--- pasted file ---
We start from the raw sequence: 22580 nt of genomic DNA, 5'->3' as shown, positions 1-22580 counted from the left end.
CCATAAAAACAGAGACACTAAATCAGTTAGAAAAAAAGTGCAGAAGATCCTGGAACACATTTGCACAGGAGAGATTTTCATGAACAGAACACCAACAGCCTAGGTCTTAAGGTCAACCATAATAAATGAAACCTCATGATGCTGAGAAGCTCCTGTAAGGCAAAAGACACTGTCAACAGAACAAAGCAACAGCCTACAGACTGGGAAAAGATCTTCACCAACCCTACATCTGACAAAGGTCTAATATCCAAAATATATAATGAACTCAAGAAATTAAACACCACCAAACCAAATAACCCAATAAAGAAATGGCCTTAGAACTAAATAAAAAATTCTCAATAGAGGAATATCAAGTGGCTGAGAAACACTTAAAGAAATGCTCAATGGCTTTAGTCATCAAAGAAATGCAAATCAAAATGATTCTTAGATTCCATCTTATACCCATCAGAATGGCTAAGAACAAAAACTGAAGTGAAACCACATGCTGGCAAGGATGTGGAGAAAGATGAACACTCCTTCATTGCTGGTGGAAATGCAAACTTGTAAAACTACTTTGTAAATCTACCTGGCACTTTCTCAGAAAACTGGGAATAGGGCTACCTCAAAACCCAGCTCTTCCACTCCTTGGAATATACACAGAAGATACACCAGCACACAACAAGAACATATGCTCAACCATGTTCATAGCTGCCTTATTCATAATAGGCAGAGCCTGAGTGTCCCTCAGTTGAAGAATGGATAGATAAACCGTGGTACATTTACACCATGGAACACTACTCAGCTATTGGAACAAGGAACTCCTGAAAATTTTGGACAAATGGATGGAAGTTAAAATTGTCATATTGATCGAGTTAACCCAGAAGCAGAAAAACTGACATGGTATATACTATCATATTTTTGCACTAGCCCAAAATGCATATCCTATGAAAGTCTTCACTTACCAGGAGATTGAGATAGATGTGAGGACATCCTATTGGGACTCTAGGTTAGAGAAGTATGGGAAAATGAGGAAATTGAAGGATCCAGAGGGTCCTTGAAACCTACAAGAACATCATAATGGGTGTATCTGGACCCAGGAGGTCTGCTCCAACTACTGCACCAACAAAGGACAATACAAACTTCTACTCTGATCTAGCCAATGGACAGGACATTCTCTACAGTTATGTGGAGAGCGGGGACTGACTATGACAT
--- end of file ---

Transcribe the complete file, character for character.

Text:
We start from the raw sequence: 22580 nt of genomic DNA, 5'->3' as shown, positions 1-22580 counted from the left end.
CCATAAAAACAGAGACACTAAATCAGTTAGAAAAAAAGTGCAGAAGATCCTGGAACACATTTGCACAGGAGAGATTTTCATGAACAGAACACCAACAGCCTAGGTCTTAAGGTCAACCATAATAAATGAAACCTCATGATGCTGAGAAGCTCCTGTAAGGCAAAAGACACTGTCAACAGAACAAAGCAACAGCCTACAGACTGGGAAAAGATCTTCACCAACCCTACATCTGACAAAGGTCTAATATCCAAAATATATAATGAACTCAAGAAATTAAACACCACCAAACCAAATAACCCAATAAAGAAATGGCCTTAGAACTAAATAAAAAATTCTCAATAGAGGAATATCAAGTGGCTGAGAAACACTTAAAGAAATGCTCAATGGCTTTAGTCATCAAAGAAATGCAAATCAAAATGATTCTTAGATTCCATCTTATACCCATCAGAATGGCTAAGAACAAAAACTGAAGTGAAACCACATGCTGGCAAGGATGTGGAGAAAGATGAACACTCCTTCATTGCTGGTGGAAATGCAAACTTGTAAAACTACTTTGTAAATCTACCTGGCACTTTCTCAGAAAACTGGGAATAGGGCTACCTCAAAACCCAGCTCTTCCACTCCTTGGAATATACACAGAAGATACACCAGCACACAACAAGAACATATGCTCAACCATGTTCATAGCTGCCTTATTCATAATAGGCAGAGCCTGAGTGTCCCTCAGTTGAAGAATGGATAGATAAACCGTGGTACATTTACACCATGGAACACTACTCAGCTATTGGAACAAGGAACTCCTGAAAATTTTGGACAAATGGATGGAAGTTAAAATTGTCATATTGATCGAGTTAACCCAGAAGCAGAAAAACTGACATGGTATATACTATCATATTTTTGCACTAGCCCAAAATGCATATCCTATGAAAGTCTTCACTTACCAGGAGATTGAGATAGATGTGAGGACATCCTATTGGGACTCTAGGTTAGAGAAGTATGGGAAAATGAGGAAATTGAAGGATCCAGAGGGTCCTTGAAACCTACAAGAACATCATAATGGGTGTATCTGGACCCAGGAGGTCTGCTCCAACTACTGCACCAACAAAGGACAATACAAACTTCTACTCTGATCTAGCCAATGGACAGGACATTCTCTACAGTTATGTGGAGAGCGGGGACTGACTATGACAT